Tuesday, September 15, 2009

Having Parkinson's and Constipation Is Not Like Talking about the Weather

The Search for Motility along the PD Alimentary Canal 

So even though we don't like talking about constipation, let's do just that so that we can do something about it.

What's normal?  For some people 3 bowel movements a day can be normal - for others 1-2 times a week is normal but probably not a good thing because anything over 3 days allows for water to be absorbed followed by hardening of the stool.  This hardening makes it even more difficult to pass the fecal matter. Medically 3X a week is necessary for the alimentary journey.

Hard stools can result in an anal fissure which is a painful tear which may be apparent by the blood on the toilet paper. When this happens regularly the spasms during defecation can push the hard stools against the wound and prevent healing.  At this point you probably need to consult your doctor about how to handle the pain, the tear and softening of the stool.

It may be too late to remind you but men who have constipation are 3 times more likely to develop PD.  Although this is no secret as it has been observed for almost 200 years, the Hawaii study confirmed it.

So why does constipation become an issue in Parkinson's disease which is often considered a motion disorder when the skeletal muscles just can't get the right messages?  We know that skeletal muscle is under conscious control but smooth muscle is not under voluntary control nor is cardiac muscle.  If the nervous system is not working properly, both smooth and skeletal muscles have difficulty in functioning as designed. Gastrointestinal (GI) dysfunction is the most common "non-motor" symptom of Parkinson's disease and the results of one small familial study indicated that it occured in about 60% of patients.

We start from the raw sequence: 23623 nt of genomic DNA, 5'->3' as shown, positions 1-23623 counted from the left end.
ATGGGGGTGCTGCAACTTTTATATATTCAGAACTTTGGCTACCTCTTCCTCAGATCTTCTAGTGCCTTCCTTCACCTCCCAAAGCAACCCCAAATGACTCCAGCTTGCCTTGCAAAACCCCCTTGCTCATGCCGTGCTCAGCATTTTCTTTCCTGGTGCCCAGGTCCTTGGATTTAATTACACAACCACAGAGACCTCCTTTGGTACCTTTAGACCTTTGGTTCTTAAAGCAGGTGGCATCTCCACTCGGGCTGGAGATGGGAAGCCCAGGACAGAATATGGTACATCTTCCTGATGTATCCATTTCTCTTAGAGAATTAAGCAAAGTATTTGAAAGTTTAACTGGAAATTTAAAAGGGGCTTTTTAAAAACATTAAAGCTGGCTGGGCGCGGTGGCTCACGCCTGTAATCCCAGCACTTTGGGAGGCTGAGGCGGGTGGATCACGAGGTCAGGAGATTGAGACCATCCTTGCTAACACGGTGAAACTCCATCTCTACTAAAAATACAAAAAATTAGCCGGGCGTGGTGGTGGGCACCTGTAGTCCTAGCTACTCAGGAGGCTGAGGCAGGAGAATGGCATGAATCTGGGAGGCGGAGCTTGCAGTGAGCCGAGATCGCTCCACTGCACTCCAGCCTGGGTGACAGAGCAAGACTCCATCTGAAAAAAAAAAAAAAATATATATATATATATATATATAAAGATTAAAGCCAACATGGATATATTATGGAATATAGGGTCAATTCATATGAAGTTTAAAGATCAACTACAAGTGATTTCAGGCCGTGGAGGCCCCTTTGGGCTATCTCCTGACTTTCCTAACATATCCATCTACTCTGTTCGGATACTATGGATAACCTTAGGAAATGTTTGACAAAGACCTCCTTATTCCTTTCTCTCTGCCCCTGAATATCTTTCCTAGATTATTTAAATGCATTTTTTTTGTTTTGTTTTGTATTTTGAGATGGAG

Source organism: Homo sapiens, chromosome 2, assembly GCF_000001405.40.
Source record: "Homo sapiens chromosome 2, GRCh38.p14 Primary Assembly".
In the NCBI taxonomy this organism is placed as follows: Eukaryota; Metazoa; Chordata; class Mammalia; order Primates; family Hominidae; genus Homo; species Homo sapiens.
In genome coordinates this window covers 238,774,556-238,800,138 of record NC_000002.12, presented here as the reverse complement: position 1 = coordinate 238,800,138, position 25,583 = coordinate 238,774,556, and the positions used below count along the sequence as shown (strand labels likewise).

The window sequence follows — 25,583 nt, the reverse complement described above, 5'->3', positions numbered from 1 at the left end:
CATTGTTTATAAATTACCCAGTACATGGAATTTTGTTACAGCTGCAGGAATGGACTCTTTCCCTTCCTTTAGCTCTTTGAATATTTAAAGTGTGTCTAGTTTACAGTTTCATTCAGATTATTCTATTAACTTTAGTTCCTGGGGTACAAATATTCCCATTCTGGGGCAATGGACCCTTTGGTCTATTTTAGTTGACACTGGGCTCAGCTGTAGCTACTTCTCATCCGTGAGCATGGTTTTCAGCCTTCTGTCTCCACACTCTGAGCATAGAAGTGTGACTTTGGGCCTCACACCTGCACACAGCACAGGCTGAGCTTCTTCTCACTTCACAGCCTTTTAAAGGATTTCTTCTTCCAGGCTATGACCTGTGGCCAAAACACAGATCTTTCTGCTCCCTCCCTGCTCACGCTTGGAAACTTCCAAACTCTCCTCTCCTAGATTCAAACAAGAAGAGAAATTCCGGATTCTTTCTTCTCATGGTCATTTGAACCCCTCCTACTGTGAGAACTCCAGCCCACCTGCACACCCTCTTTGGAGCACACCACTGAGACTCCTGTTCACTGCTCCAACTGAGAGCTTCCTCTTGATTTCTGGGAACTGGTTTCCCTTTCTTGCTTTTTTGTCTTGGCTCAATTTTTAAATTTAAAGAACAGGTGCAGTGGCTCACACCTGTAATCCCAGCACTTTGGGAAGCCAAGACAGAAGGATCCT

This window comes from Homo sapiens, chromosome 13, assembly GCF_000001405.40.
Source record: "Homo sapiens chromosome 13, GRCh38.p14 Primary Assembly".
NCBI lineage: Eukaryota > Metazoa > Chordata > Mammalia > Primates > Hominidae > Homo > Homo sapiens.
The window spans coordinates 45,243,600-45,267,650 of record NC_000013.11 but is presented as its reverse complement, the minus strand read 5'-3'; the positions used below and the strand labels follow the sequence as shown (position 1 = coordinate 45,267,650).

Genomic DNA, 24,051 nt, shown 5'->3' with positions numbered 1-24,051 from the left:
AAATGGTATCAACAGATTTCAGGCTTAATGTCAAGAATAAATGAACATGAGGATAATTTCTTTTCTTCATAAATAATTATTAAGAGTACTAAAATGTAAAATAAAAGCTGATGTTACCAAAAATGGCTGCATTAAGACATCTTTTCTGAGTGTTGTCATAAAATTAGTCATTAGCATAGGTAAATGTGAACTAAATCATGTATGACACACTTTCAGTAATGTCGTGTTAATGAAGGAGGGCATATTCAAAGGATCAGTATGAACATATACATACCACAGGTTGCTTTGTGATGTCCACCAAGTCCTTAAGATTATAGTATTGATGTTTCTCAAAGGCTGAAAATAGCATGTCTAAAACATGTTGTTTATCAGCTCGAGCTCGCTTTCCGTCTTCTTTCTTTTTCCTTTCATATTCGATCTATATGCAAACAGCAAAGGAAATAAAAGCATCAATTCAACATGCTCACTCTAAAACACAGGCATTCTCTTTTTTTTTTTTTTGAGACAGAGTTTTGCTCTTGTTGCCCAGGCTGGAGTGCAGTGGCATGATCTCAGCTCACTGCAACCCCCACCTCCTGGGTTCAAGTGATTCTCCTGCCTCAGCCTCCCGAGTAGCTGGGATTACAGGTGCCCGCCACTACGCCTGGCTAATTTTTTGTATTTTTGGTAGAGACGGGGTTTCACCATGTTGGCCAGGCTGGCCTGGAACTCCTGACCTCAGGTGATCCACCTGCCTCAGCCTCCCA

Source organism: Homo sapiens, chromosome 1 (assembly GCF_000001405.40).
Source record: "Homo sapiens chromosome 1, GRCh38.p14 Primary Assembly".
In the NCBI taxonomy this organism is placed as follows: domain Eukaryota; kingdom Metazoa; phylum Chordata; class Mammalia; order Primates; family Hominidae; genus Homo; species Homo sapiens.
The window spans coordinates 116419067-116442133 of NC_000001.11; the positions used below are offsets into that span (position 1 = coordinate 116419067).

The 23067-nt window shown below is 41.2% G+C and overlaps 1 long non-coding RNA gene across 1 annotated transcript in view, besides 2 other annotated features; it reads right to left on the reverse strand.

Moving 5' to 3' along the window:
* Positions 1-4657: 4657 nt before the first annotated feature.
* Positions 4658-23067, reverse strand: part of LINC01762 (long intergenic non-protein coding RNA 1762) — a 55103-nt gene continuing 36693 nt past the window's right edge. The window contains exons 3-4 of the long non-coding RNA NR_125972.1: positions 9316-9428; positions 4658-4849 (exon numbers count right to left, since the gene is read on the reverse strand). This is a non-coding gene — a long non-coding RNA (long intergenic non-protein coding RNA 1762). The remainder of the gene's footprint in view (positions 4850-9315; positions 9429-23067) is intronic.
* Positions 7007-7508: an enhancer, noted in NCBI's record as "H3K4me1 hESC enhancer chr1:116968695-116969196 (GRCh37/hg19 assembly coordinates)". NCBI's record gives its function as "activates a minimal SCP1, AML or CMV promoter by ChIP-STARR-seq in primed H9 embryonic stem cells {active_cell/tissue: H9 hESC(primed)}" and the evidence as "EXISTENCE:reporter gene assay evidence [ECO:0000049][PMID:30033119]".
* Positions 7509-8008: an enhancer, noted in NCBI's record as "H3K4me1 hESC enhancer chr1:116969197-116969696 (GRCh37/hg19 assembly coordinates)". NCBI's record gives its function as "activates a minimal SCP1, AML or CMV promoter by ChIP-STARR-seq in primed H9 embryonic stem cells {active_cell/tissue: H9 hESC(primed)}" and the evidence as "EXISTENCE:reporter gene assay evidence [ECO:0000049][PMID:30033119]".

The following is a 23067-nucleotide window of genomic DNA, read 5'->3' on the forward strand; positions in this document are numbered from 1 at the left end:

Add to that problem the fact that PD meds can also impact - quite literally - the GI tract creating that unpleasant situation  of gas, bloating, nausea and general feeling of discomfort.  Medications including antacids with calcium or aluminum and especially narcotic pain meds can contribute to or cause constipation problems.

Urinary issues can cause insufficient fluid - especially water intake - although caffeine and colas may have the opposite efffect. Many people drink water as a constipation aid.  Try warm water, perhaps with a bit of lemon.
Low fiber diets are a contributing factor: Fiber or roughage is the indigestible carbohydrate in plant foods. Fiber is either soluble or insoluble. Soluble fiber absorbs water and becomes gel-like as it passes through the body while insoluble fiber adds bulk to or softens stool but remains unchanged.  A few insoluble fiber sources are whole grains, nuts, potato skins, cauliflower, zucchini, celery, the thick skins of some fruits, wheat and corn bran, often in cereal form.  Soluble fibers include the fruity insides of apples, pears, bananas, berries, sweet potatoes, onions, broccoli, carrots, legumes.  High fiber diets may also increase the bioavailability of levadopa.

Do not fail to exercise regularly - and not just any exerise but exercises which target the abdominal and pelvic area.  Kegeling is a good one for urinary issues and anal stimulation if done properly but may not be as effective as Yoga breathing exercises and some simple seated bending over one leg and then the other. You can do this one lying down by bringing one bent leg as close to your chest as possibly with your hands clasped in front of you knee.